Better living conditions sought for mobile home park’s residents

By: Gena Johnson | Warren Weekly | Published January 9, 2024

 Elected officials say living conditions at Warren’s Landmark Estates need improvement while the management company says residents are “happy.”

Elected officials say living conditions at Warren’s Landmark Estates need improvement while the management company says residents are “happy.”

Photo by Patricia O’Blenes


WARREN — Local and state politicians have united to improve living conditions at Landmark Estates, a mobile home community in Warren, while the property management company says improvements have been made and that residents are “happy.”

“I have been working alongside my colleagues in the city of Warren and residents in Landmark Estates for over a year now to improve their living conditions,” said Warren City Council President Angela Rogensues. “Their private equity ownership group continues to drag their feet in large capital improvements, bully and fearmonger residents, and provide lackluster services. Our community deserves better, and I will continue working to ensure our residents have quality living standards.”

Rogensues has partnered with state Sen. Stephanie Chang, D-Detroit; state Rep. Donavan McKinney, D-Detroit; and Detroit City Council President Mary Sheffield as part of a broader effort to improve the living conditions at the Landmark Estates and the Jeffersonian apartment building in Detroit.

“For three years, Landmark Estates residents have experienced persistent sewerage issues, roof issues originating from fallen trees, and electrical outages from water leaking onto DTE circuit breakers. Residents have also feared retaliatory action from management after voicing their concerns,” according to a written statement from the four politicians.

Michelle Oppelt, vice president of property management for Open Management, the company that manages Landmark Estates, said, “We purchased the property in late 2021. There was definitely some deferred maintenance from the previous owner, and we have invested nearly $500,000 to replace sections of sewer line that under the previous owner would be consistently backing up. We’ve replaced large sections of water lines and we’ve worked with the city on an agreement last year to do large capital improvement projects under the previous mayor.”

“We’re certainly not done with all of the projects there,” Oppelt said. “But we haven’t had any major sewage issues, water issues, anything like that here since we’ve finished our large-scale projects. We will continue to replace lines if needed and if we need to invest additional capital in the property we plan to do so.”

DTE owns their own electrical boxes, according to Oppelt.

“If residents alert us that there is an issue, we can call DTE out and they can handle it, which we’ve done,” Oppelt said. “Residents own their own homes at Landmark so any roof issues would be on the residents.”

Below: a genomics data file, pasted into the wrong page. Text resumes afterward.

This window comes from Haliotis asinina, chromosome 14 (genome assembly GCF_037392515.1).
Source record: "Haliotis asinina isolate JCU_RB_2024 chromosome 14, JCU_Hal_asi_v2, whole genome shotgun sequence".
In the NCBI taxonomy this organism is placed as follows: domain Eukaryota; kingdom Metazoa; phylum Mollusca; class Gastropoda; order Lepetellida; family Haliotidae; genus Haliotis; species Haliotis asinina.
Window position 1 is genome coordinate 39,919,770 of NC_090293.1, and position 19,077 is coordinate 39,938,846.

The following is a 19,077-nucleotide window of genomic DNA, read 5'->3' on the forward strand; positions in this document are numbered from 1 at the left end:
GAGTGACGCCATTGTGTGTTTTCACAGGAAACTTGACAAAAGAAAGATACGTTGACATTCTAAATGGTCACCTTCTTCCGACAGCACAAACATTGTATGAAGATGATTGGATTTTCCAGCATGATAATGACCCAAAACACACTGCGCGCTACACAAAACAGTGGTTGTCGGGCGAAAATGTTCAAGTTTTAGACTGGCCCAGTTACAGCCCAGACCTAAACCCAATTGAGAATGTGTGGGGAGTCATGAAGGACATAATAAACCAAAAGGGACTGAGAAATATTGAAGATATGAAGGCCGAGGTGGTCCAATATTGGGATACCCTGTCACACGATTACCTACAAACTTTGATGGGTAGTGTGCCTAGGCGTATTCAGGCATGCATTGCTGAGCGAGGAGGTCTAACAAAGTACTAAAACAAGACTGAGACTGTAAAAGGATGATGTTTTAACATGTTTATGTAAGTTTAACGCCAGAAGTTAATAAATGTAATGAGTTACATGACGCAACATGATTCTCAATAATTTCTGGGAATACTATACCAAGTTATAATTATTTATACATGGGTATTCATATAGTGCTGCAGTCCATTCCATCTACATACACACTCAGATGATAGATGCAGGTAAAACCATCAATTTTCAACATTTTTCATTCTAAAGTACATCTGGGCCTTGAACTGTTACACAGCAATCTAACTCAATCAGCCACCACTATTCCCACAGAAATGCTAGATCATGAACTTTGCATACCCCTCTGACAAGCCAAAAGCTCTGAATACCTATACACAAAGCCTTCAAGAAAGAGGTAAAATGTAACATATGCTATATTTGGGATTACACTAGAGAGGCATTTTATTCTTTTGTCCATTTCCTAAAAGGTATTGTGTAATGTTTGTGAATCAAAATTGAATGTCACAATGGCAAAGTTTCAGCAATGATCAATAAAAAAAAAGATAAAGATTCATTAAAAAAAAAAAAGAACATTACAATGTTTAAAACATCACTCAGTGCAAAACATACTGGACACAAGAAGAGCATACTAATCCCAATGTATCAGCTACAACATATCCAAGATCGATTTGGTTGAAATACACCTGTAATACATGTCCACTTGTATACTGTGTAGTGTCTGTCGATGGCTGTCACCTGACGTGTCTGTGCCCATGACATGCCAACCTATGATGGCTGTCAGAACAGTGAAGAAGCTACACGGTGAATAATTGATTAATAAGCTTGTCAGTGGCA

If a tree were to fall on a trailer home, according to Oppelt, depending on the circumstances, the company may not be responsible.

“If it were an act of God, we would not be responsible,” she said.

Oppelt said the tree work is done on a yearly basis.

“The company has invested more than $50,000 in tree work in the last 18 months,” she said.

According to Chang in the Dec. 4 press release, there was a stall in communications between management and residents.

“I believe change starts with uplifting the voices of our residents. My office has received communication from Landmark Estates that failed to substantively address the concerns I raised in my letter,” Chang said.

“Detroiters and Warren residents deserve to live with a good quality of life in safe housing and I will keep working to achieve that goal,” said Chang.

Oppelt said she recently made a trip to Landmark Estates in mid-December and met with the community’s director, property management, the regional property manager and the two local staff members that work on the property. She said the group went around and talked to about 24 residents who were home “to make sure everybody was happy with the progress.”

“Everybody that we spoke to, 100% of the people, had positive feedback, and we have video testimonies.” Oppelt said.

McKinney said concerns about living conditions for mobile home residents extend throughout the state and are not limited to Landmark Estates.

“I have met many constituents in my district and throughout the state that have shared with me significant concerns over the condition of their mobile home community,” McKinney said. “The lack of a proper response to resident complaints and concerns from mobile home community managers such as Landmark Estates is not surprising and is unacceptable. It shows that we need to do more as a state legislature to hold bad actors accountable for their failure to maintain a safe community to live in. I am proud to have cosponsored legislation that would look to give residents in mobile home communities a greater voice as well as hold bad mobile home community managers responsible for their actions or lack thereof.”

Oppelt believes she and Rogensues and her team are on the same page.

“I am hoping to have a fruitful relationship with the new mayor and Councilwoman Angela as well and everybody in Warren. That’s our goal,” said Oppelt. “We all have the same goal, I think, is to have quality affordable housing for our residents.”